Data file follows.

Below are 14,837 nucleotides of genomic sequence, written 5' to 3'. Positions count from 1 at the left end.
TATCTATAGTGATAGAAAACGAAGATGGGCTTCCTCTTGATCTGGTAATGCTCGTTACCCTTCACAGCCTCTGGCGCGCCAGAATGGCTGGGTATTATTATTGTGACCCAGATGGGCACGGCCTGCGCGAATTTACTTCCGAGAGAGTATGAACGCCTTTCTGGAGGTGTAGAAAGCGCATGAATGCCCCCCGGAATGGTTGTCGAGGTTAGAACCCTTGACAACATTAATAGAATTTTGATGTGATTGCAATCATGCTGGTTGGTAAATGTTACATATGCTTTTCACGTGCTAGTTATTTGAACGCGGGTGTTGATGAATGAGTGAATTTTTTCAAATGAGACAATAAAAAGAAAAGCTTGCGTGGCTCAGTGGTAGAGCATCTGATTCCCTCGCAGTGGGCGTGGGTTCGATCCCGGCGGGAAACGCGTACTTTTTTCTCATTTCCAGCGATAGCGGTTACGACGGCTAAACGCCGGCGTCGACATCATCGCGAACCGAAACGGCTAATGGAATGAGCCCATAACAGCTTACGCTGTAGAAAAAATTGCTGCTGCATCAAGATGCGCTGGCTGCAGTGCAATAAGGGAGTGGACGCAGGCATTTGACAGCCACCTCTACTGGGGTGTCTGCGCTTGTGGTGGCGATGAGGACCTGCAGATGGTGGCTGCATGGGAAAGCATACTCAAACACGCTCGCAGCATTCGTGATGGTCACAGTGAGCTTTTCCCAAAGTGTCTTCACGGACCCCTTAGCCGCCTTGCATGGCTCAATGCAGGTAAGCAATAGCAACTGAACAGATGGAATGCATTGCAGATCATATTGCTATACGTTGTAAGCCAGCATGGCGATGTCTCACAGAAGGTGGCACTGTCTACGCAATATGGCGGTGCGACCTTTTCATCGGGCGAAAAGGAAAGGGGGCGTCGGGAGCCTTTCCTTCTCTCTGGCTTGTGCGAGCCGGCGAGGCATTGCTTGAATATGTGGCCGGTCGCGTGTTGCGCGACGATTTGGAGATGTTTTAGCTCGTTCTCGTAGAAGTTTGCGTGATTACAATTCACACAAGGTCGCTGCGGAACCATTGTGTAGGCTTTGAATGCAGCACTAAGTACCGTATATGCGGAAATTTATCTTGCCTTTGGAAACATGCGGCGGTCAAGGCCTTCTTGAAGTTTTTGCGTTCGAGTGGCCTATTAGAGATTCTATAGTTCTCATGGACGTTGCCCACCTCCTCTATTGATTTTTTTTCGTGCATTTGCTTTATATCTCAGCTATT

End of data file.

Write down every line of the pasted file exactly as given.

Below are 14,837 nucleotides of genomic sequence, written 5' to 3'. Positions count from 1 at the left end.
TATCTATAGTGATAGAAAACGAAGATGGGCTTCCTCTTGATCTGGTAATGCTCGTTACCCTTCACAGCCTCTGGCGCGCCAGAATGGCTGGGTATTATTATTGTGACCCAGATGGGCACGGCCTGCGCGAATTTACTTCCGAGAGAGTATGAACGCCTTTCTGGAGGTGTAGAAAGCGCATGAATGCCCCCCGGAATGGTTGTCGAGGTTAGAACCCTTGACAACATTAATAGAATTTTGATGTGATTGCAATCATGCTGGTTGGTAAATGTTACATATGCTTTTCACGTGCTAGTTATTTGAACGCGGGTGTTGATGAATGAGTGAATTTTTTCAAATGAGACAATAAAAAGAAAAGCTTGCGTGGCTCAGTGGTAGAGCATCTGATTCCCTCGCAGTGGGCGTGGGTTCGATCCCGGCGGGAAACGCGTACTTTTTTCTCATTTCCAGCGATAGCGGTTACGACGGCTAAACGCCGGCGTCGACATCATCGCGAACCGAAACGGCTAATGGAATGAGCCCATAACAGCTTACGCTGTAGAAAAAATTGCTGCTGCATCAAGATGCGCTGGCTGCAGTGCAATAAGGGAGTGGACGCAGGCATTTGACAGCCACCTCTACTGGGGTGTCTGCGCTTGTGGTGGCGATGAGGACCTGCAGATGGTGGCTGCATGGGAAAGCATACTCAAACACGCTCGCAGCATTCGTGATGGTCACAGTGAGCTTTTCCCAAAGTGTCTTCACGGACCCCTTAGCCGCCTTGCATGGCTCAATGCAGGTAAGCAATAGCAACTGAACAGATGGAATGCATTGCAGATCATATTGCTATACGTTGTAAGCCAGCATGGCGATGTCTCACAGAAGGTGGCACTGTCTACGCAATATGGCGGTGCGACCTTTTCATCGGGCGAAAAGGAAAGGGGGCGTCGGGAGCCTTTCCTTCTCTCTGGCTTGTGCGAGCCGGCGAGGCATTGCTTGAATATGTGGCCGGTCGCGTGTTGCGCGACGATTTGGAGATGTTTTAGCTCGTTCTCGTAGAAGTTTGCGTGATTACAATTCACACAAGGTCGCTGCGGAACCATTGTGTAGGCTTTGAATGCAGCACTAAGTACCGTATATGCGGAAATTTATCTTGCCTTTGGAAACATGCGGCGGTCAAGGCCTTCTTGAAGTTTTTGCGTTCGAGTGGCCTATTAGAGATTCTATAGTTCTCATGGACGTTGCCCACCTCCTCTATTGATTTTTTTTCGTGCATTTGCTTTATATCTCAGCTATT